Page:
Economic incentive or accelerating crumbling infrastructure: Mississippi mulls future of state income tax
Published 8:56 pm Wednesday, August 25, 2021
Some members of the Republican-controlled Mississippi Legislature are renewing an effort to eliminate the state income tax — a proposal that failed earlier this year amid concerns it would drain budgets for schools, roads and other services in one of the nation’s poorest states.
Republican House Speaker Philip Gunn is leading the effort, and he said Wednesday that phasing out the state income tax could help Mississippi attract new businesses and new residents.
“I don’t think if we just eliminate the income tax that it’s going to be ‘happy days are here again,’ but we fight enough obstacles in this state to attract people already. That’s one of them,” Gunn told reporters at the Capitol.
Democratic Sen. Hob Bryan of Amory, opposes erasing the income tax. He said Mississippi has “crumbling” roads, widespread water and sewer problems and areas that lack reliable internet access.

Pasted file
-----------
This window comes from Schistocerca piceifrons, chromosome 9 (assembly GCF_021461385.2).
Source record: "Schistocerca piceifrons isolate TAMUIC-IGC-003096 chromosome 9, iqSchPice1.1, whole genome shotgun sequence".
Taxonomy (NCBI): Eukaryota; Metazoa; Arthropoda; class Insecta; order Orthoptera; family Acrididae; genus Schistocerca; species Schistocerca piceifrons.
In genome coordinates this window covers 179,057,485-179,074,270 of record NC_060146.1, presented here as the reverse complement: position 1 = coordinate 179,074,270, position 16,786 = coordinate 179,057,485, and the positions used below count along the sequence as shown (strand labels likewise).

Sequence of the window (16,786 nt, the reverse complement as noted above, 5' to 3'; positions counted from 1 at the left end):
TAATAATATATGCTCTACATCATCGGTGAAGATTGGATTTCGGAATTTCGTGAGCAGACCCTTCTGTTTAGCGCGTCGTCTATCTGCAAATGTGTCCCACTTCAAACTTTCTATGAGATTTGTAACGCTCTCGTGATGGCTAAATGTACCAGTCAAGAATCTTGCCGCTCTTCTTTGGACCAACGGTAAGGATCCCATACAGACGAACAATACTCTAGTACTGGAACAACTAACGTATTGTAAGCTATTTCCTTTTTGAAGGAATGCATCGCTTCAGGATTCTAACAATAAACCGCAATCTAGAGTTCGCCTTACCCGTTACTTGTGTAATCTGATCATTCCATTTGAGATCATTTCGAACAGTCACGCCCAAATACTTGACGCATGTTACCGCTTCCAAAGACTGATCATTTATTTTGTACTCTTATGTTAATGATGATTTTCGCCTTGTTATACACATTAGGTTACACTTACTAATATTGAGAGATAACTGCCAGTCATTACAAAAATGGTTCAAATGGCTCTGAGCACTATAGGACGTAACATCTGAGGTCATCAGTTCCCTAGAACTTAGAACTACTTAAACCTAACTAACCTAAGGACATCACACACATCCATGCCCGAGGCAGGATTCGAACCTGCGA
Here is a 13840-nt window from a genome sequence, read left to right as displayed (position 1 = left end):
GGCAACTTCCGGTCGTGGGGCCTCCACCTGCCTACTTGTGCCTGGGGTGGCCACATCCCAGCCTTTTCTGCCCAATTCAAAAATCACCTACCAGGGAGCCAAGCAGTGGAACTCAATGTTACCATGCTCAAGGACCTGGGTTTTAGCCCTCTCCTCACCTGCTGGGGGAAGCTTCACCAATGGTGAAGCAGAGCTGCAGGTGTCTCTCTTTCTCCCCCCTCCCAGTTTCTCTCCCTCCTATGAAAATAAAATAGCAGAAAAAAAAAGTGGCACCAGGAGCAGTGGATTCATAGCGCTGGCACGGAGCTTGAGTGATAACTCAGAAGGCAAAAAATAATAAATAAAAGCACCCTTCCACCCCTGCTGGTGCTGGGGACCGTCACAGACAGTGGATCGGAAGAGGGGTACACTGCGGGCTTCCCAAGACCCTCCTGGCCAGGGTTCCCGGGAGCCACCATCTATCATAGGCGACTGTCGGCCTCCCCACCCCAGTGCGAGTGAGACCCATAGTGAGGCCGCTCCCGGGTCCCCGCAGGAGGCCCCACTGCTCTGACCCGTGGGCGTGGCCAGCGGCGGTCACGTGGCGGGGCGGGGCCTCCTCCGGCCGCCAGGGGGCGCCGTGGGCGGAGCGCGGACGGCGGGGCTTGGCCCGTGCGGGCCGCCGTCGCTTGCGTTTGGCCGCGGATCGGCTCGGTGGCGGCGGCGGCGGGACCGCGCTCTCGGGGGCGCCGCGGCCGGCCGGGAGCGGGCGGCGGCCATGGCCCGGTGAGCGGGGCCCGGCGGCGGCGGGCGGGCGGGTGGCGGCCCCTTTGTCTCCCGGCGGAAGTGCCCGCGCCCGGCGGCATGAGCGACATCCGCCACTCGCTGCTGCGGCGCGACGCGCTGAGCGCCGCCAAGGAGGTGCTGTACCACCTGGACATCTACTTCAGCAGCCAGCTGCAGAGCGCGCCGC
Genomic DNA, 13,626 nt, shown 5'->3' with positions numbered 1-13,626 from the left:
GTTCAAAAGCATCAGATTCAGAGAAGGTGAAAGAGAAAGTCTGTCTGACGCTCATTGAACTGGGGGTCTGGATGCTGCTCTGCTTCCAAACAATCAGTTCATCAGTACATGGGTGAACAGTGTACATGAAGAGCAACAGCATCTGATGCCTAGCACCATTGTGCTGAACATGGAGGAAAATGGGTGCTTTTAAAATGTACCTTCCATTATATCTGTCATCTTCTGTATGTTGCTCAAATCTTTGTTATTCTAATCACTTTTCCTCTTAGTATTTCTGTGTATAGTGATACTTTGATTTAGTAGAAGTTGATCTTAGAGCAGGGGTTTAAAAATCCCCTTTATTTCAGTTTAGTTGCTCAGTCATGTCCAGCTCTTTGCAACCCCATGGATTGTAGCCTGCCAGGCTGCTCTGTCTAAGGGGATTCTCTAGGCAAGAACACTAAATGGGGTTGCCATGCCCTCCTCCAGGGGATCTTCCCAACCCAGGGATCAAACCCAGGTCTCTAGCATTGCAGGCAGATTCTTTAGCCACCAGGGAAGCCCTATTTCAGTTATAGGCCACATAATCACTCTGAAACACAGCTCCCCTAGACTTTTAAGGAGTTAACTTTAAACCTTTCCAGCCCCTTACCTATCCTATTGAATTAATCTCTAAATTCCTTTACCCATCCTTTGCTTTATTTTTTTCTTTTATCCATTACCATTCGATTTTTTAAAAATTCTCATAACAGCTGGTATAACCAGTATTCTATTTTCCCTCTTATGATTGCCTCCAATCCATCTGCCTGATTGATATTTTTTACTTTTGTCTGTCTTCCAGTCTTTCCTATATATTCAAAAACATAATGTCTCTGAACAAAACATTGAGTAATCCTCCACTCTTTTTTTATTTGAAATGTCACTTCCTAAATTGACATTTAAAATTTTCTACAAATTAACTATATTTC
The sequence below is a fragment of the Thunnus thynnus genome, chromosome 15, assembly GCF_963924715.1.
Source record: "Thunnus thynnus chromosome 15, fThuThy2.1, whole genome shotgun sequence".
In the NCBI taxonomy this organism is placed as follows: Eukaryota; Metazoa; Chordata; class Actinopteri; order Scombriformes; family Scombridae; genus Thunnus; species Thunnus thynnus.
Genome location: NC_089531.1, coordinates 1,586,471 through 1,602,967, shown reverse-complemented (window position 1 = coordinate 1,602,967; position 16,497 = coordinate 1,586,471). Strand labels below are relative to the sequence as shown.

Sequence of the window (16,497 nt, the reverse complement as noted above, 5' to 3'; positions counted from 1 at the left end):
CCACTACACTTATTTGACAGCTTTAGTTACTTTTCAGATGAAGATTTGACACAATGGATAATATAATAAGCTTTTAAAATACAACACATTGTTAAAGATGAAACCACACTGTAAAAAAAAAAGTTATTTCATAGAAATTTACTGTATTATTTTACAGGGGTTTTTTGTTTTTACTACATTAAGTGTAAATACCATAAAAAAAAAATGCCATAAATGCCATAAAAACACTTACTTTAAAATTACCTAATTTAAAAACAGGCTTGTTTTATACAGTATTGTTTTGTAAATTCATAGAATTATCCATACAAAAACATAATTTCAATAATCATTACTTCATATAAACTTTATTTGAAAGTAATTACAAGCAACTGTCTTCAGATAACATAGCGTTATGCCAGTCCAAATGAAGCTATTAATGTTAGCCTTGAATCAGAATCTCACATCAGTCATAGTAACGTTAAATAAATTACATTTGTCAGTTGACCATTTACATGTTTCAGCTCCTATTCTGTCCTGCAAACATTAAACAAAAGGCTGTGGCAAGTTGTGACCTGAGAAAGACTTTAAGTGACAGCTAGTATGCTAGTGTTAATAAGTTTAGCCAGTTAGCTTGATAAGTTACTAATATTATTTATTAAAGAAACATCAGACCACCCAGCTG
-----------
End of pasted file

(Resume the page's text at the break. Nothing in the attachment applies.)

“Do you know a single human being on the face of the earth that would move to Mississippi if only we didn’t have a state income tax?” Bryan said. “It’s laughable on its face.”
Their comments came after several members of the House and Senate spent hours listening to the state revenue commissioner, the state economist and others. The hearing extends into a second day Thursday.
Jared Walczak, vice president of state projects for the Washington-based Tax Foundation, told legislators Wednesday that nine states do not charge an income tax: Alaska, Florida, Nevada, New Hampshire, South Dakota, Tennessee, Texas, Washington and Wyoming.
Walczak said states without an income tax have experienced faster growth than many other states, especially those with higher rates.
Individual income taxes made up 34% of Mississippi’s state tax revenue during the state budget year that ended June 30, according to the state Department of Revenue. That was about $2.2 billion from individual income taxes in the nearly $6.6 billion the state collected for its general fund.
Any votes on trying to eliminate the income tax could be months away because the full Legislature is not meeting now. The next regularly scheduled legislative session begins in January.
Republican Gov. Tate Reeves said Tuesday that he supports eliminating the income tax.